% This file, DNAdesign/notes-examples, is provided
% to help familiarize you with this extremely preliminary
% release of my DNA sequence design software.
%
% We will step by step construct sequences for the DAO A&B tiles
% of the type used in my Nature paper.
%
% The DAO in Winfree,Liu,Wenzler,Seeman were designed by a previous
% version of this software. The DAE were designed by Seeman's SEQUIN.
% However, this file shows how similar sequences could be designed
% using this software.
%
% Most recently tested with MATLAB 6.5.1 (6/18/04)
%
% DNAdesign package (Winfree lab, Caltech)
% For folks in my lab and other users of the Caltech DNA Group cluster:
%
% In MATLAB, execute "addpath /research/src/DNAdesign", as below, where
% the MATLAB files aleady exist. Also, the relevant files are already
% compiled there, so you don't need to do that.
% For other folks who
% All the files in DNAdesign should be unpacked into a directory
% of that name, possibly as a subdirectory of your working DNA design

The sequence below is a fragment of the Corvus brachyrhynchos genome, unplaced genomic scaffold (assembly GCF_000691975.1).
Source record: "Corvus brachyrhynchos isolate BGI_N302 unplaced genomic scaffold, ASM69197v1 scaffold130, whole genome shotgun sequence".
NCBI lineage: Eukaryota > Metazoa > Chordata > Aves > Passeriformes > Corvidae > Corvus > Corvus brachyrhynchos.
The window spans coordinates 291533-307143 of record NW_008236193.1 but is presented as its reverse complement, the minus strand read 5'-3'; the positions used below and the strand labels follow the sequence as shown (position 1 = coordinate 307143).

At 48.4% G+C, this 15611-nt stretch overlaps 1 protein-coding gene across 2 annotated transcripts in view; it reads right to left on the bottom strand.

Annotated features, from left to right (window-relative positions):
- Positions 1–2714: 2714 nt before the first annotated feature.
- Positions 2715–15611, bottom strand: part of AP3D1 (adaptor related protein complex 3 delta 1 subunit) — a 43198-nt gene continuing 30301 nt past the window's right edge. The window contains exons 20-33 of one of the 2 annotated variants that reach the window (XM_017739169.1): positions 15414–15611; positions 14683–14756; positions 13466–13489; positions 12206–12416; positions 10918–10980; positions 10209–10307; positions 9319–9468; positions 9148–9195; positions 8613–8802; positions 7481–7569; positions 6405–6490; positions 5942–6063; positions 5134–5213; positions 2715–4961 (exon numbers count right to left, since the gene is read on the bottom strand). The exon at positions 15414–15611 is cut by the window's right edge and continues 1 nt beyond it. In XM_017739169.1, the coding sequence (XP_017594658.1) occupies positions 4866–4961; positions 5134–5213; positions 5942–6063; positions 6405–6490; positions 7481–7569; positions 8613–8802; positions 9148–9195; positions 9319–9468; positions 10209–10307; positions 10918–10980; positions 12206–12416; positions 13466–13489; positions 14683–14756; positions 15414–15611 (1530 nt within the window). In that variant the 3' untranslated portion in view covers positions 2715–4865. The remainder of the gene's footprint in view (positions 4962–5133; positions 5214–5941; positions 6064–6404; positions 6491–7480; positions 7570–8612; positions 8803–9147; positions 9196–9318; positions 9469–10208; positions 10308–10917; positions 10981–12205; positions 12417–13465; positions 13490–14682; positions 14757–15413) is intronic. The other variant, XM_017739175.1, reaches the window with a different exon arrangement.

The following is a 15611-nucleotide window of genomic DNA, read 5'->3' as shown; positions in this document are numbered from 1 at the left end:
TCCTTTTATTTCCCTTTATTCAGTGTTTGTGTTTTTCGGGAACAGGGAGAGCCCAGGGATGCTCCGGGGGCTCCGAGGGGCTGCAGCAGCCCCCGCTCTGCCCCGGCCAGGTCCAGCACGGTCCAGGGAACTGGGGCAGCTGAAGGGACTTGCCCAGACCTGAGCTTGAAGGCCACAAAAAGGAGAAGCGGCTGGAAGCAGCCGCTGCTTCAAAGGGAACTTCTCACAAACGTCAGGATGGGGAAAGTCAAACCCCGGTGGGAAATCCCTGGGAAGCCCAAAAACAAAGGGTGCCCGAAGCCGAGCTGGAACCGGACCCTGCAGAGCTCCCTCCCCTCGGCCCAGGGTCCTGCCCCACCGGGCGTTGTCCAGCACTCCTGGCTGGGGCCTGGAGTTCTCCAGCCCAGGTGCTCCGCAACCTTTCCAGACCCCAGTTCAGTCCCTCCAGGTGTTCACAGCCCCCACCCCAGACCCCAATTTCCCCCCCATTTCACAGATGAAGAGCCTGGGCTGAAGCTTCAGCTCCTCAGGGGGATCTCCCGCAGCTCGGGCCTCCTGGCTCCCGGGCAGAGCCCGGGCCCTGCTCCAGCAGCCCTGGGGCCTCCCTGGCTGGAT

% directory. Matlab will need to know where all the *.m files are,
% so that directory must be added into the path. Here, I use the
% DNA cluster shared directory; I've commented out using my own local
% copy.
addpath /research/src/DNAdesign
% We should compile the speed-critical functions.
% Since the .mex files are put in the current working directory,
% we cd to where we want them to stay, i.e. the DNAdesign directory.
% Comments here are w/r to the MATLAB 6.5.1 R13 compiler.
% (NOTE: if your computers don't have the MATLAB compiler,
% skip the mcc commands. Everything will run 10x to 100x slower....)
%% NOTE: MATLAB dies a horrible death if it tries to run a mexglx file
%% from a directory found via an indirect path (e.g. '../DNAdesign').
%% Consequently, it is VERY IMPORTANT to use a full path name, above.
%% Here, I compile in the DNA cluster /research directory. You shouldn't have
%% to do this if you use the DNA cluster; it is already compiled for you.
%% [This comment may only apply to MATLAB v 6.0, compiler v 2.1.
%% Untested since then.]
if 0 % This only needs to be done once. It's already done on the DNA cluster.
workpath=pwd;
cd /research/src/DNAdesign
mcc -x -h spurious
mcc -x -h spurious1
mcc -x -h spuriousW
mcc -x -h dotplot
mcc -x -h constrain
mcc -x -h randbase
mcc -x -h helix_dG
mcc -x -h stickyends
mcc -x -h verboten
mcc -x -h make_bad6mer
mcc -x -h score_spurious
mcc -x -h score_eg